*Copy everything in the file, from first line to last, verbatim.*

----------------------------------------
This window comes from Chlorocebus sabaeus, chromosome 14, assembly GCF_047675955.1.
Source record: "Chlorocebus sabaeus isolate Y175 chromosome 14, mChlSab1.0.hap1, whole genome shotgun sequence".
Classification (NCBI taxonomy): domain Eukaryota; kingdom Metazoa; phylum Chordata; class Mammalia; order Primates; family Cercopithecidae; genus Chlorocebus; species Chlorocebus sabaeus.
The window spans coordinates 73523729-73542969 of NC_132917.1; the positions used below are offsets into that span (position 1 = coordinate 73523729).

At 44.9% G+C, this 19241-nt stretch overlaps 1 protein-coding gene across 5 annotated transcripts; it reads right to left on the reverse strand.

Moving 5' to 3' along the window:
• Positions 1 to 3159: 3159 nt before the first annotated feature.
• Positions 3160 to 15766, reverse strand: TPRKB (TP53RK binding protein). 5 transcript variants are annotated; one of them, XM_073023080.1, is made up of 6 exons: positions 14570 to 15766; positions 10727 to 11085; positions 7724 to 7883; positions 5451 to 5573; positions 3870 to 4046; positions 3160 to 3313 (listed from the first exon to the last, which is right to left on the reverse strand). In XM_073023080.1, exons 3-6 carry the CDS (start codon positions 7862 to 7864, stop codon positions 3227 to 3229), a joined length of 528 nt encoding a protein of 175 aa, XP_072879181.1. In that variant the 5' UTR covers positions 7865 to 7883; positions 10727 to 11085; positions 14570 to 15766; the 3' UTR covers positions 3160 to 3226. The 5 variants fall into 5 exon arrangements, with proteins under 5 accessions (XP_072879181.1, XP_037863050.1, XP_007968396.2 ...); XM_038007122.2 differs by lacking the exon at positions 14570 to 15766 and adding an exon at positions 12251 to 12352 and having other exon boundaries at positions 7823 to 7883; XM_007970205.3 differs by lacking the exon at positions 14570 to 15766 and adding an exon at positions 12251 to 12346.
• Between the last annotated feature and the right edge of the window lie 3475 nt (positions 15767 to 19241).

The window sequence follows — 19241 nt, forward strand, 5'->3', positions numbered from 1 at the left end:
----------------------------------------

This window comes from Chlorocebus sabaeus, chromosome 14, assembly GCF_047675955.1.
Source record: "Chlorocebus sabaeus isolate Y175 chromosome 14, mChlSab1.0.hap1, whole genome shotgun sequence".
Classification (NCBI taxonomy): domain Eukaryota; kingdom Metazoa; phylum Chordata; class Mammalia; order Primates; family Cercopithecidae; genus Chlorocebus; species Chlorocebus sabaeus.
The window spans coordinates 73523729-73542969 of NC_132917.1; the positions used below are offsets into that span (position 1 = coordinate 73523729).

At 44.9% G+C, this 19241-nt stretch overlaps 1 protein-coding gene across 5 annotated transcripts; it reads right to left on the reverse strand.

Moving 5' to 3' along the window:
• Positions 1 to 3159: 3159 nt before the first annotated feature.
• Positions 3160 to 15766, reverse strand: TPRKB (TP53RK binding protein). 5 transcript variants are annotated; one of them, XM_073023080.1, is made up of 6 exons: positions 14570 to 15766; positions 10727 to 11085; positions 7724 to 7883; positions 5451 to 5573; positions 3870 to 4046; positions 3160 to 3313 (listed from the first exon to the last, which is right to left on the reverse strand). In XM_073023080.1, exons 3-6 carry the CDS (start codon positions 7862 to 7864, stop codon positions 3227 to 3229), a joined length of 528 nt encoding a protein of 175 aa, XP_072879181.1. In that variant the 5' UTR covers positions 7865 to 7883; positions 10727 to 11085; positions 14570 to 15766; the 3' UTR covers positions 3160 to 3226. The 5 variants fall into 5 exon arrangements, with proteins under 5 accessions (XP_072879181.1, XP_037863050.1, XP_007968396.2 ...); XM_038007122.2 differs by lacking the exon at positions 14570 to 15766 and adding an exon at positions 12251 to 12352 and having other exon boundaries at positions 7823 to 7883; XM_007970205.3 differs by lacking the exon at positions 14570 to 15766 and adding an exon at positions 12251 to 12346.
• Between the last annotated feature and the right edge of the window lie 3475 nt (positions 15767 to 19241).

The window sequence follows — 19241 nt, forward strand, 5'->3', positions numbered from 1 at the left end: